I fundamentally reject UC President Janet Napolitano’s proposal to increase tuition up to 5% for 5 years. Like countless other UC students, I know firsthand the burden such tuition increases can put on students. Having worked throughout college to support myself for much of my college career, I will still graduate with $62,984 in debt, the equivalent to a year’s salary of a well-paying job. At a time when Germany just declared its university system to be free, our education system is failing to invest in higher education, passing the burden onto us.
And yet, with the insistence that tuition increases are inevitable, we, as students, have still managed to gain ground. The proposal now includes a stability plan to prevent the tuition spikes that occur every few years, sometimes as high as 40%. The UC has set a goal to enroll 5,000 more California students, increase student support for services such as mental health, improve student-faculty ratio, and increase class availability to decrease the time to graduation. Given that 65% of UCR students do not graduate in 4 years, it would still be cheaper to graduate in 4 years even with the tuition increase than pay an additional year of tuition at current rates. However, I have serious questions as to how exactly and to what extent this would be accomplished.
The UC has also guaranteed to continue the “Blue and Gold Plan” and its financial aid program, which currently covers the full tuition of 55% of UC students (65% at UCR) and partially covers to another 14%. This, in essence, is a progressive taxation leaving a little less than a third of students who make up the middle to upper class to bear most of the burden. Except the problem is that it is being enacted on solely those who attend the UC, when the state and society as a whole benefits from an educated workforce.
While I agree that many of these services are badly needed and increase the quality of the UC, I fundamentally reject the notion that such benefits should come on backs of already debt-ridden college students. Instead of resorting to this tax system on its students, we need to go to the legislature and governor for the additional 5% increase for 5 years from state funding, as we were led to believe that higher education would receive sufficient funding from the passage of Proposition 30. The more we rely on a tuition-based system for sustainability, the more it implies our acceptance of the status quo, that it is “okay” for the state to not fund our university. We cannot move our ideals from what the UC was envisioned to be in the California Master Plan for Higher Education: a free public research university.
Currently, we are in a “monkey in the middle” situation between the UC and state. The state calls for the UC to enact cuts to increase efficiency, while the UC blames the decrease of state funding and rising costs as the cause of tuition increases. We can’t continue this blame game and diffusion of responsibility. In the end, it is the students who are losing out in the middle.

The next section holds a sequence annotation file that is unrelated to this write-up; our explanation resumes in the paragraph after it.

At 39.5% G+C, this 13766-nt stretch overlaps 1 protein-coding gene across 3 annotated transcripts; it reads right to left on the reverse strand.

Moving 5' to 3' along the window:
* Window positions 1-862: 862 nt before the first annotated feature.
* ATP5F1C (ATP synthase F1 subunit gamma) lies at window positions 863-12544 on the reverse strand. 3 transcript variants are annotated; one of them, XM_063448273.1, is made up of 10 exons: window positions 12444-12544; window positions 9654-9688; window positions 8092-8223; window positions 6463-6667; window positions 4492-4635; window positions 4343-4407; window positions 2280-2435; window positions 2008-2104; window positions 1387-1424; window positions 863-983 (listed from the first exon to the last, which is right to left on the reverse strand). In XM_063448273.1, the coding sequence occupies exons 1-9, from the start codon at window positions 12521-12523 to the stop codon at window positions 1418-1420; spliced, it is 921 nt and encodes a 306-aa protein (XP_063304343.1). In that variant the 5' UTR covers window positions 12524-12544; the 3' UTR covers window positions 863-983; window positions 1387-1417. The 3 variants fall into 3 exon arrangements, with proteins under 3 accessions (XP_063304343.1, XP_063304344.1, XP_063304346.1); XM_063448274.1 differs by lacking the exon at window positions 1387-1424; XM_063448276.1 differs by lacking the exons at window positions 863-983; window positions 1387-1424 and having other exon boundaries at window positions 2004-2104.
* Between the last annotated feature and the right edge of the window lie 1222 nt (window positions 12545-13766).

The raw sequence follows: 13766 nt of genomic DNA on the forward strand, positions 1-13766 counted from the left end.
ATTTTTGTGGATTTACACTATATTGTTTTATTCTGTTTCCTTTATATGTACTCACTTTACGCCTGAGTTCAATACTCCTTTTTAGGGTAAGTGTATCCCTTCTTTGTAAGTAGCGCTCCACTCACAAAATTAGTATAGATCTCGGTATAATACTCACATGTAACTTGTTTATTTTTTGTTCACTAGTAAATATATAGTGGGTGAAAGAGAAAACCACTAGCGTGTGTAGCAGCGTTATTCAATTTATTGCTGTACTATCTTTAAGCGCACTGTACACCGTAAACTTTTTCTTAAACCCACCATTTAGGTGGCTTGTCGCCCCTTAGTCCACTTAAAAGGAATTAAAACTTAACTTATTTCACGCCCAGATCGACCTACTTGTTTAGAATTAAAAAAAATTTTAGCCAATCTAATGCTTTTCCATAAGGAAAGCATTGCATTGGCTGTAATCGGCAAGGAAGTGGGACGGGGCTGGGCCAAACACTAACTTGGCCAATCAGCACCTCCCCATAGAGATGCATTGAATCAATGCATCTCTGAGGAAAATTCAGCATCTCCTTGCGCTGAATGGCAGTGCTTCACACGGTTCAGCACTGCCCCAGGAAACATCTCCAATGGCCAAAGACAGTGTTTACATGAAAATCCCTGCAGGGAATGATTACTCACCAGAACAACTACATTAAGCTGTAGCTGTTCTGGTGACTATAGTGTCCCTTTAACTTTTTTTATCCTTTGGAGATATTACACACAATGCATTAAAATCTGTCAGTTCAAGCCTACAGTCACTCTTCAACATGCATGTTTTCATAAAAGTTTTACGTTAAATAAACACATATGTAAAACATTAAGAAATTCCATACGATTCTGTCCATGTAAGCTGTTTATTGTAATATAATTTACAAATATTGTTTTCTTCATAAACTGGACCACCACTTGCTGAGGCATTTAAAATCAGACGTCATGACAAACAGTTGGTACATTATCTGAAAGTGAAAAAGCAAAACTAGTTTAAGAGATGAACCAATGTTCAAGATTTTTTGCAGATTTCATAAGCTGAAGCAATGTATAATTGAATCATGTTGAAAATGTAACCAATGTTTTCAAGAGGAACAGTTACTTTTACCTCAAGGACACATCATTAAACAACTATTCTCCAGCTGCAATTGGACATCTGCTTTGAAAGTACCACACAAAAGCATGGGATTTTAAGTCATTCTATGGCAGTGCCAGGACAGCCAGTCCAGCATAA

The UC claims that fundraising and enacted operational efficiencies have saved more than $664 million out of the $1 billion in state funding cuts. The UC not only needs to provide us with the data that proves its efficiency claims and necessary information about alternative proposals it considered, but it needs to make firm commitments to continue maximizing its cost efficiencies. Not having some of this information (in a timely manner) is inherently problematic and compromises our ability to make an informed decision as major stakeholders. Granted that salary increases of chancellors and the total salaries for top UC administrators account for less than 1% of its payroll, has the UC truly maximized all of its cost efficiencies? Only if it has, can the regents pass this plan to save us from cutting majors, reducing research, and lowering the quality of our education.
Meanwhile, the Governor and the state needs to better prioritize higher education in its budget. It is a fact that state funding has decreased 27% while UC enrollment has gone up by 43% since 2008 and that state funding is still $460 million less than what it was in 2007/08. Since 2011, student fees now exceed funding from the State of California.
Unless this is the only way to sustain the quality of the UC, I ask the Board of Regents to reject this proposal. Taking inspiration from Germany, here’s my call to action to my fellow students, but also to the UC administration, the Board of Regents and the people of California: actually make the commitment to work together and lobby the legislatures and Governor Brown before he proposes the budget in January and persist until the May Revised Budget to remind our governor and state the need to better prioritize higher education.